Outsourcing: Globalization and Beyond
GEORGE RITZER AND CRAIG LAIR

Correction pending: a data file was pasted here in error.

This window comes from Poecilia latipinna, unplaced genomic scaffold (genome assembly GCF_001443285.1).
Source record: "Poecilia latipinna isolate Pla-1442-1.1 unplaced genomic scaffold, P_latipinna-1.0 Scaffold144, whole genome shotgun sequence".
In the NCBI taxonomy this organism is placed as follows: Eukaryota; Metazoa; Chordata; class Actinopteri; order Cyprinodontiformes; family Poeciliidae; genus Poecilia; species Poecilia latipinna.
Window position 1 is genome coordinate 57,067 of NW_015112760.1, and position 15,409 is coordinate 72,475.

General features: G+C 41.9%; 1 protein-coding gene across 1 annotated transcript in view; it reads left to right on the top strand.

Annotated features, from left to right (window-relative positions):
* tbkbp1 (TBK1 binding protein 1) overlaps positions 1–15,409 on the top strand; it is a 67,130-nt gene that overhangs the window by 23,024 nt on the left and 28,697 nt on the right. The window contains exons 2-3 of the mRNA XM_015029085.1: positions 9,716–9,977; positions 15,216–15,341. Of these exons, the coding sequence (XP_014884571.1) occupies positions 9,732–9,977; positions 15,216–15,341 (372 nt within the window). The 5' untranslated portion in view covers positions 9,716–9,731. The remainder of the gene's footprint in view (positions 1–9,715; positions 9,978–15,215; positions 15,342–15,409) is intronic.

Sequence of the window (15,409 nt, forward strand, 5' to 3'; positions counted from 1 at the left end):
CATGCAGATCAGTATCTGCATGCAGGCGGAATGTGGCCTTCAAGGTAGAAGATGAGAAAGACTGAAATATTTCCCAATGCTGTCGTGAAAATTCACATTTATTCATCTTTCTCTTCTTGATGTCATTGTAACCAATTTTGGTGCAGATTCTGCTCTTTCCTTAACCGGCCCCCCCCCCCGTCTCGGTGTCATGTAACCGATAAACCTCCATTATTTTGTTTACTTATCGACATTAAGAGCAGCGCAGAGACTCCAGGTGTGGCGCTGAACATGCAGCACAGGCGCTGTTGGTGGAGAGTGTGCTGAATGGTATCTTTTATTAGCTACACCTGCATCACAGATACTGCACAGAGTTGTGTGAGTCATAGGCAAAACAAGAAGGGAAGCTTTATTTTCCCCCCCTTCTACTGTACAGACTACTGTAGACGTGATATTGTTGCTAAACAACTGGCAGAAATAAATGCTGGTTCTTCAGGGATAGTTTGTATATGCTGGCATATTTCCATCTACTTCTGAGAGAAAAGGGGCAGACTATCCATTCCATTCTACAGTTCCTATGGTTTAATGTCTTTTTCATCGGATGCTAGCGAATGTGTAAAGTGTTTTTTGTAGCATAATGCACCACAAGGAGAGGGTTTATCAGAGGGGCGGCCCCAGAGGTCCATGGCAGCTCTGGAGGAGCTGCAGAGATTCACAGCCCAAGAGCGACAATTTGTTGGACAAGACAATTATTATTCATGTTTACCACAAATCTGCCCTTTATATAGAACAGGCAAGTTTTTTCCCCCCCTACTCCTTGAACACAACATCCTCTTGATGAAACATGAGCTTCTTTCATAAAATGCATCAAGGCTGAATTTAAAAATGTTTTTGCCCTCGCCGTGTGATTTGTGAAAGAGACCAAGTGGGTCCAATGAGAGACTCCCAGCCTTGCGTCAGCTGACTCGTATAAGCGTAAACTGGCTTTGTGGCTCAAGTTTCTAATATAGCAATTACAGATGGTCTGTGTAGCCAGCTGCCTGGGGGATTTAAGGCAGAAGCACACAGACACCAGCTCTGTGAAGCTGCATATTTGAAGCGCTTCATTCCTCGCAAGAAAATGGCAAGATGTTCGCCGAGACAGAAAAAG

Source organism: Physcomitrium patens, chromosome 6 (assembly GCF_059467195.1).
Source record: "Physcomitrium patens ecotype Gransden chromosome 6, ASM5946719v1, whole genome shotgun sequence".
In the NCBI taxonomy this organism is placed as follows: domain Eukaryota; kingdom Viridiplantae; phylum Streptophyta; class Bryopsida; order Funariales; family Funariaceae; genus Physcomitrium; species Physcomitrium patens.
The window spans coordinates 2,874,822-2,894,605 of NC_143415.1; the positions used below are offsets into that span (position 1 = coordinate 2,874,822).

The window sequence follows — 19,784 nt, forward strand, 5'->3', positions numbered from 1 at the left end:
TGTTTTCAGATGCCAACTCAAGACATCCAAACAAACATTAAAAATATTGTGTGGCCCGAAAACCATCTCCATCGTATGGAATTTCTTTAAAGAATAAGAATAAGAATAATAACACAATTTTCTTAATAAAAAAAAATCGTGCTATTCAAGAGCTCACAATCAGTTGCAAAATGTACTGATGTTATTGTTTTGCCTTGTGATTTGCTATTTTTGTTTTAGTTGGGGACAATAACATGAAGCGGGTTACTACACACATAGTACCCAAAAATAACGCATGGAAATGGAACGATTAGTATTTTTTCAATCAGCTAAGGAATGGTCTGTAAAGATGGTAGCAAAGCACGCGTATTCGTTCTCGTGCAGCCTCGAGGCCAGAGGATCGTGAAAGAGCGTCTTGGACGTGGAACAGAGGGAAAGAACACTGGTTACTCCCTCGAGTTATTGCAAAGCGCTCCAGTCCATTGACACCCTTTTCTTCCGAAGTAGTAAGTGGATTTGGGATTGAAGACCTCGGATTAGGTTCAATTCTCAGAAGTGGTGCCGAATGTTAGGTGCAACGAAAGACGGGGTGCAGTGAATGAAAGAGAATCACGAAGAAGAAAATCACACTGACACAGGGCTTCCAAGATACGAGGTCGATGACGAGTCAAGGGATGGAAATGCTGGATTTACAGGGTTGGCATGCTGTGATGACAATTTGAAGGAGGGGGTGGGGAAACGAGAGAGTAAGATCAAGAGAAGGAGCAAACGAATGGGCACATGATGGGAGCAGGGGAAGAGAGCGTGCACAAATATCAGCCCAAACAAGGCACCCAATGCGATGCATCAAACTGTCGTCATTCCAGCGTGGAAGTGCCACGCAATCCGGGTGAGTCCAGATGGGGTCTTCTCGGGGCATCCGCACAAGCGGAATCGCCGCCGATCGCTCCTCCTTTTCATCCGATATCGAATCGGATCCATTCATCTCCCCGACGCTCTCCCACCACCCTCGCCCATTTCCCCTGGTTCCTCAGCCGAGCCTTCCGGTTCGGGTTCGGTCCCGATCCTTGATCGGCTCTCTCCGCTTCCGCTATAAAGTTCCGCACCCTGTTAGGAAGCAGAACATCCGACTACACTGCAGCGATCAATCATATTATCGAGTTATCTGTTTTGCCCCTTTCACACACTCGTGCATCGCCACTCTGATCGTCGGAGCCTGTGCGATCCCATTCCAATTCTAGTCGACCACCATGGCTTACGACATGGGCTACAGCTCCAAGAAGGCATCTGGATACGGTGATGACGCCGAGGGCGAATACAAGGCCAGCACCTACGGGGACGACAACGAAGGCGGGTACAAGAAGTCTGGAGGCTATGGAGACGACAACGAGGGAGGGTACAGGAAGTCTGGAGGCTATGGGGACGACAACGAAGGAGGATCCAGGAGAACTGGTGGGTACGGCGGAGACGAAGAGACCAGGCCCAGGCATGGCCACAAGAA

Outsourcing is clearly an important economic phenomenon and certainly a key aspect of globalization. When addressed in the globalization literature, most analysts connect outsourcing to various trends that have made the economy increasingly global. Thus, the issue of outsourcing is often connected to global commodity chains (Gereffi and Korzeniewicz 1994); global networks (Castells 1996); lean or flexible production practices (Harvey 1990; Inda and Rosaldo 2002: 6–7; Harrison 1994); the internationalization of production and the division of labour (Jameson 1991; Beck 2000; Robinson 2003) which some thinkers see as undermining local labour’s power vis-à-vis global corporations (Smith 2005; Petras and Veltmeyer 2001; Rodrik 1997; Isaak 2005; Applebaum and Robinson 2005); and/or an increase in the level of international stratification (Held and McGrew 2002). While undoubtedly important, these analyses tend to confine themselves to macroeconomic issues, particularly the flow of jobs from some nations to others. Outsourcing, however, is increasingly being seen as something that has connections beyond the ‘loss’ of jobs and a focus on the economy more generally. For example, the Wall Street Journal on 14 November 2005 had a piece on how retirees are ‘outsourcing’ their ‘golden years’1 by spending them in foreign countries (e.g. in South and Latin America) where the cost of living is lower than that of the United ...